Despite good economic growth and major reforms over the last few years, youth in Benin are still finding it hard to get an education, find jobs, and participate in local government. With the increased risk of violence and fragility in surrounding countries, this has become an even more pressing challenge.
Understanding what drives conflict and violence in local communities is critical to designing the appropriate conflict prevention strategies that will increase Benin youth’s participation in society and avoid the spillover of violence.
In response, the Benin Youth Inclusion Project— funded by the State and Peacebuilding Fund (SPF) initiated a study through the Institute for Security Studies. This study aims to comprehend the factors driving violence and formulate strategies to identify at-risk villages and neighborhoods requiring targeted investments to address the drivers of violence.
Understanding the risks of violence
The study identified three primary forms of violence in Benin: violent extremism, local conflicts, and gender-based violence. Border communities, especially those located in the north, are more vulnerable due to porous borders and weak state services.Weak governance factors include low rule of law, marginalization of women, power struggles, low education, and high illiteracy rates.
Addressing the identified risks necessitates focusing on youth’s professional and economic integration and participation in local government. The Azoli program, developed under the Benin Youth Inclusion Project, offers employment services for vulnerable youth, promoting economic inclusion through information, life skills training, entrepreneurship services, coaching, internships, and technical training.
Identifying high-risk areas of violence
The study pinpoints high-risk areas using criteria like border localities that are among the poorest and least accessible, lack social infrastructure, and have limited access to education, health, water, and markets; areas threatened by violent extremism because of the presence or visit of extremist groups and radicalized youths; and those experiencing rising crime rates or local conflicts among breeders and farmers.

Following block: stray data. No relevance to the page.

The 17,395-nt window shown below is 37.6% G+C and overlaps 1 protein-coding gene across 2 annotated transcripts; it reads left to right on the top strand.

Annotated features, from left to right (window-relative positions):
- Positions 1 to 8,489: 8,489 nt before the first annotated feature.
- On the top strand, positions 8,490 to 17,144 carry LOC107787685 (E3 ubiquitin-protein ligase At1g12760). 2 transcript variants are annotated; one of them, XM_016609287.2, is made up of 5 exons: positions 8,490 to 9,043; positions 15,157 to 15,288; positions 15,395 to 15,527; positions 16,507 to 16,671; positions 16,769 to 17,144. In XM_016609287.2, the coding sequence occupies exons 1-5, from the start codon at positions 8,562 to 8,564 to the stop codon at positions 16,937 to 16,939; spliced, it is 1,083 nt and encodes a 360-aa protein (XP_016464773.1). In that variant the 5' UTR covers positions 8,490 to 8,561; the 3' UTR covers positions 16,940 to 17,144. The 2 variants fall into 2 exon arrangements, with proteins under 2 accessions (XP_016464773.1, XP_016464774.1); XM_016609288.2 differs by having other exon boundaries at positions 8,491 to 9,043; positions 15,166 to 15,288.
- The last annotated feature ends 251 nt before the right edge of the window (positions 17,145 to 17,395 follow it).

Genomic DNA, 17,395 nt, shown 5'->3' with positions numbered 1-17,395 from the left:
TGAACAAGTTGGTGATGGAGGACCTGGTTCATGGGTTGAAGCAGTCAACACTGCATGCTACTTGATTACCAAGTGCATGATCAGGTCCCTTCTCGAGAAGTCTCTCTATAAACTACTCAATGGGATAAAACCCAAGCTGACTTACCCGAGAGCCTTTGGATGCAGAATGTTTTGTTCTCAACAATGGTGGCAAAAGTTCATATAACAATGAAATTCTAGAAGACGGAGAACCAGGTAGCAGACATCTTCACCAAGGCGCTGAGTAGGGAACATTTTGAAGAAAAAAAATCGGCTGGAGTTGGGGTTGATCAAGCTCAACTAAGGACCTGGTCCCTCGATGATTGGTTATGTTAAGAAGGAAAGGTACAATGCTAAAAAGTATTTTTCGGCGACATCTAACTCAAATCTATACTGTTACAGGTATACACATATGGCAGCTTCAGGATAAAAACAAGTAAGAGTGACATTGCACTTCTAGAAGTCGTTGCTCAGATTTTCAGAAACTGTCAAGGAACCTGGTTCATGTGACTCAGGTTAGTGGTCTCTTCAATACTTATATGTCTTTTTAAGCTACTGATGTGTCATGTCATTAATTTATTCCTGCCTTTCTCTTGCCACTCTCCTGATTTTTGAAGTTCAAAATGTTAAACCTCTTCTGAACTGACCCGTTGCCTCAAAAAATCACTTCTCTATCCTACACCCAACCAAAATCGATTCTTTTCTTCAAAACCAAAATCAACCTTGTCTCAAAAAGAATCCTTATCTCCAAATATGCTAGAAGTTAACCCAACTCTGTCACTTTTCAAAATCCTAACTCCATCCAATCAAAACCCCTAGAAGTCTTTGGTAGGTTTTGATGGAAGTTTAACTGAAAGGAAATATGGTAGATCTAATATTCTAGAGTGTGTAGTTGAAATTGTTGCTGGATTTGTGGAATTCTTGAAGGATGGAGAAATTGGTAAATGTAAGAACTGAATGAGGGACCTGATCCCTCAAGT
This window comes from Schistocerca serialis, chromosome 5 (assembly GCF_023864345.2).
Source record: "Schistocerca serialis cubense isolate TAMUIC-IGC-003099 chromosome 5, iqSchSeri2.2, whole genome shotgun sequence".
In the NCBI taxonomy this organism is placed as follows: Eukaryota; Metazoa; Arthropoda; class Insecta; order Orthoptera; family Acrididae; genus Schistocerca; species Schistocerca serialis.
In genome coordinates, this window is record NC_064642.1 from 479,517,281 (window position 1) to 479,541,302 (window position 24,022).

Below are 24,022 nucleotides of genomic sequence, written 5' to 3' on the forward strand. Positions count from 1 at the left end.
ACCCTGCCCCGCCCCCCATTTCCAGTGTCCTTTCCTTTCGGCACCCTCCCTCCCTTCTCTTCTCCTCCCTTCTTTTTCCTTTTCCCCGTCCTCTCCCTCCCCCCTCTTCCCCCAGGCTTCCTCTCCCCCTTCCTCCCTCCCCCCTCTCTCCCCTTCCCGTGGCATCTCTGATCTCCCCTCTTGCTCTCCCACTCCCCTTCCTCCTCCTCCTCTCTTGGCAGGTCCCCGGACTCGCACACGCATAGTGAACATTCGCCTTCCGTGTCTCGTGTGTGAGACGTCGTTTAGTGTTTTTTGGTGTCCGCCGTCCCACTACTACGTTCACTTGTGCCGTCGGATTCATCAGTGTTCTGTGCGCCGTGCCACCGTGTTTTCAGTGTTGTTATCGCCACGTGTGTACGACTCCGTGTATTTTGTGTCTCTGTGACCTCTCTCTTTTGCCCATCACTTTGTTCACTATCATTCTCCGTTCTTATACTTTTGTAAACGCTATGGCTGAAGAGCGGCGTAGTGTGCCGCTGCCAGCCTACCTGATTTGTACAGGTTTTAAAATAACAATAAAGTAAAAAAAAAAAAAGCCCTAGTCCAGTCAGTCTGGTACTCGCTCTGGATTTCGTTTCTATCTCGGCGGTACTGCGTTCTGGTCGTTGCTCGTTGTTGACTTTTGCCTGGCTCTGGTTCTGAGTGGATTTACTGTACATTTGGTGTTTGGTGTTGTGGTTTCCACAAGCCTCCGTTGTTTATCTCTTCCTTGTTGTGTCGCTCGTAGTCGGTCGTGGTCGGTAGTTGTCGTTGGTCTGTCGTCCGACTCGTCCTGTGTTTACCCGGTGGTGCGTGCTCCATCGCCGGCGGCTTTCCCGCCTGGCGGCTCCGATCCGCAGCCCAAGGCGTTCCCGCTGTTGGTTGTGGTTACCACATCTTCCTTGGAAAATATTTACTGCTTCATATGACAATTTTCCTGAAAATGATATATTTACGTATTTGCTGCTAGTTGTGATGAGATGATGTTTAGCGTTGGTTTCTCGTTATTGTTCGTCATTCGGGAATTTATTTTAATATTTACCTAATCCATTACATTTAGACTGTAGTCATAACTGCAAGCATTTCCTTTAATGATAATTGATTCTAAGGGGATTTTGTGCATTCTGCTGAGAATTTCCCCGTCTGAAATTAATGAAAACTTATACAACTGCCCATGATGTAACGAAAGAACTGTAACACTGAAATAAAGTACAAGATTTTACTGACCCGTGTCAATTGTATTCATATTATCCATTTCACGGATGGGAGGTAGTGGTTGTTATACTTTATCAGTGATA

A Vulnerability Index, developed in collaboration with national authorities, categorizes areas based on their likelihood of violence. Gender-based violence remains underrepresented due to data limitations.
Government, donors, and other stakeholders use the digitized database to better plan development interventions. The Benin Youth Inclusion Project and the Gulf of Guinea Northern Regions Social Cohesion Project use the Vulnerability index to identify fragile areas and tailor outreach activities. The study benefitted from the participation of a nationwide process involving both state and local actors such as the Border Management Agency and the National Commission for Countering Radicalization, Violent Extremism and Terrorism. Over 400 local police commissioners participated in data collection, providing a detailed mapping of violence-prone areas—a first in Benin.
The study aims to enhance the integration of conflict prevention in development programs, enabling stakeholders to design specific approaches and prioritize activities in villages and neighborhoods at the highest risk of violence in the country.
The State and Peacebuilding Umbrella Trust Fund (SPF) is a global multi-donor fund administered by the World Bank that works with partners to address the drivers and impacts of fragility, conflict, and violence, and strengthens the resilience of countries and affected populations, communities, and institutions. SPF is supported by Denmark, Germany, Netherlands, Norway, Sweden, Switzerland, and IBRD.
The authors thank Cynthia Raquel Delgadillo and Aline Coudouel for their valuable contributions.